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REFERRAL AND SCOW SPORTING 253 The analysis in the committee's interim report was based on theoretical comparisons of within-group scoring and a number of alternative referral and reporting options. It was taken as given that referral would be based on a test in which minority average scores were substantially lower than majority average scores. The assumptions that allowed the theoretical comparisons were chosen to match, as best we knew, the circumstances of Employment Service referrals. The comparisons also depended on assumptions about the validity of the test and its predictive behavior for different racial groups. We are now in a position to look again at alternative score reporting and referral models, but at this time many of the earlier assumptions can be replaced by empirical statements. Evidence presented earlier in this report establishes that the average scores of black Job Service clients are substantially lower than those of majority clients, although the difference varies somewhat by job family. Our earlier assumption that the GATB does not predict differently for different racial groups needs some qualification in light of the analyses presented in Chapter 9. There is evidence that the GATB has somewhat lower correlations with supervisor ratings of job performance for blacks compared with whites. Nevertheless, the use of a regression equation based on the combined group of black and nonminority workers would generally not give predictions that are biased against blacks. Insofar as the total-group equation gives systematically different predictions, it is somewhat more likely to overpredict the performance of blacks than to underpredict. The degree of overprediction is slight at the lower score ranges, and somewhat larger at higher score levels. We have now made independent estimates of GATB validities (pre- sented in Chapter 8), taking account of recent (post-1972) validity studies. The modest relationship between GATB scores and ratings of perfor- mance on the job-our estimate is an average corrected validity of .30 with about 90 percent of the jobs studied falling in the range of .20 to .40 is one important factor for policy makers to consider in assessing various referral alternatives. PERSPECTIVES ON TEST FAIRNESS What makes the use of a test fair? Like most Americans, testing specialists have wrestled with questions of equity and fairness in the past two decades. A number of models for the fair use of tests have been proposed in the psychometric literature. The following discussion of fairness draws on this literature as well as more popular sources to build a framework for the analysis of score reporting and referral methods.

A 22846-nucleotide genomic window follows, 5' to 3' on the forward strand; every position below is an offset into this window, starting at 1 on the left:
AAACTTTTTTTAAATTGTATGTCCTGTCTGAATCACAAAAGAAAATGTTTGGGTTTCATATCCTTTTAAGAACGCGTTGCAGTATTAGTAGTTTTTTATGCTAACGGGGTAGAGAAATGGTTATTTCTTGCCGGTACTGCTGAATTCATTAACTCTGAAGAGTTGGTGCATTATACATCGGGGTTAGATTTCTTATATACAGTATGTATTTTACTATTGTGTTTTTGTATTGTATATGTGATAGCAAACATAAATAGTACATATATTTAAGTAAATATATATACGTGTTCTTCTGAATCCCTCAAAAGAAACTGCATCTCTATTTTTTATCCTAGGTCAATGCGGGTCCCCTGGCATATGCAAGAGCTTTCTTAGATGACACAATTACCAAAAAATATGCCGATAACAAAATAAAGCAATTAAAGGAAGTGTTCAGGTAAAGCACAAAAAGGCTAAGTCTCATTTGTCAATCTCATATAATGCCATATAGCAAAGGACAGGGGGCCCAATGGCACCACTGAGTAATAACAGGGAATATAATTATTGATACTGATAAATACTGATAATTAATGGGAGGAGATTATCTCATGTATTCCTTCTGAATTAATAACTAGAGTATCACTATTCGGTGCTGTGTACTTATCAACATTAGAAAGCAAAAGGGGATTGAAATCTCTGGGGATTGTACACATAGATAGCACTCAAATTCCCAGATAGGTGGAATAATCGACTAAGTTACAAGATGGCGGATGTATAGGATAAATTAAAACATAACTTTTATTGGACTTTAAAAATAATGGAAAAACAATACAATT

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254 CONCLUSIONS ED RECOMMENDATIONS To illustrate various perspectives on fairness, we take as given the conditions that would apply in the proposed VG-GATB system: 1. Applicants meeting other criteria set by the employer will be referred in order of their scores on the test. 2. The test is modestly predictive of job performance, so expected performance increases with test score. 3. The applicants represent several population subgroups. 4. There are substantial subgroup differences in average scores on the test. When can the use of a test be said to be fair to the various subgroups? The perspectives offered by psychometricians are derived from quantita- tive analysis of the joint distributions of group status, test score, and job performance (as indicated by a criterion measure such as supervisor ratings of performance). Since only group status and test scores are known for applicants, information about future job performance must be extrapolated from validity studies of job incumbents who have taken the test. The many definitions of fairness that have grown out of concern about the use of employment tests can be distilled for our purposes into two general approaches: fairness in predicting job performance from test score and fairness in selection, given job performance. Fairness in Predicting Job Performance from Test Score It can be argued that selection is fair if the predicted distribution of job performance for people with a given test score does not vary by population subgroup. We expect a white person with a test score of 70 to perform about the same as a black or Hispanic person with a test score of 70. In this conception of fairness, the focus is on prediction and whether the test predicts differently for different groups. If there is no evidence of differential prediction by group, then knowing any individual's test score is sufficient to predict job performance; the employer can make the same inferences about future job performance for all applicants. If, however, a test is found to predict differentially (as the GATB appears to for white and black applicants), then information about group status would be necessary to make appropriate inferences from test scores. In this definition, fairness consists of the evenhandedness with which the test predicts the future job performance of various subgroups. If a given test score can be associated with the same level of future job performance for black and white applicants, that is to say, if there is no predictive bias, then the test is fair and, to the extent that one feels that selection should be based solely on predicted performance, the selection